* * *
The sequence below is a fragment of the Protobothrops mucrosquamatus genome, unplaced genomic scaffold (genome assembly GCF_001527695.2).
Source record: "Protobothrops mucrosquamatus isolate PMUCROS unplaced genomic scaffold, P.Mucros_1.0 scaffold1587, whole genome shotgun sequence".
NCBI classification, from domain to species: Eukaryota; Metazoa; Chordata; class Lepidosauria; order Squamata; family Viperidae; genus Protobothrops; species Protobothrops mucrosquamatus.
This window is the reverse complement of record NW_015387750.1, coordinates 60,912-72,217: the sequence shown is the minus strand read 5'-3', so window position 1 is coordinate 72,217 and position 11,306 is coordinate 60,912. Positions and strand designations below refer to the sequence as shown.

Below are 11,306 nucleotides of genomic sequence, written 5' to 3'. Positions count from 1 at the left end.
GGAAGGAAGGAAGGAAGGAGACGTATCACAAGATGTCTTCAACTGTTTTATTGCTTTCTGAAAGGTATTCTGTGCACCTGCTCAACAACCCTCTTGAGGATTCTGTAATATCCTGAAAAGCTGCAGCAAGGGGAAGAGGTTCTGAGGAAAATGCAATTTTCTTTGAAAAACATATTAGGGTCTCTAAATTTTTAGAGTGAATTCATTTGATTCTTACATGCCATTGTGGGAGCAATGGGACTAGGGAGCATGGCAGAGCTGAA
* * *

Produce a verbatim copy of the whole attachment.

The sequence below is a fragment of the Protobothrops mucrosquamatus genome, unplaced genomic scaffold (genome assembly GCF_001527695.2).
Source record: "Protobothrops mucrosquamatus isolate PMUCROS unplaced genomic scaffold, P.Mucros_1.0 scaffold1587, whole genome shotgun sequence".
NCBI classification, from domain to species: Eukaryota; Metazoa; Chordata; class Lepidosauria; order Squamata; family Viperidae; genus Protobothrops; species Protobothrops mucrosquamatus.
This window is the reverse complement of record NW_015387750.1, coordinates 60,912-72,217: the sequence shown is the minus strand read 5'-3', so window position 1 is coordinate 72,217 and position 11,306 is coordinate 60,912. Positions and strand designations below refer to the sequence as shown.

Below are 11,306 nucleotides of genomic sequence, written 5' to 3'. Positions count from 1 at the left end.
GGAAGGAAGGAAGGAAGGAGACGTATCACAAGATGTCTTCAACTGTTTTATTGCTTTCTGAAAGGTATTCTGTGCACCTGCTCAACAACCCTCTTGAGGATTCTGTAATATCCTGAAAAGCTGCAGCAAGGGGAAGAGGTTCTGAGGAAAATGCAATTTTCTTTGAAAAACATATTAGGGTCTCTAAATTTTTAGAGTGAATTCATTTGATTCTTACATGCCATTGTGGGAGCAATGGGACTAGGGAGCATGGCAGAGCTGAA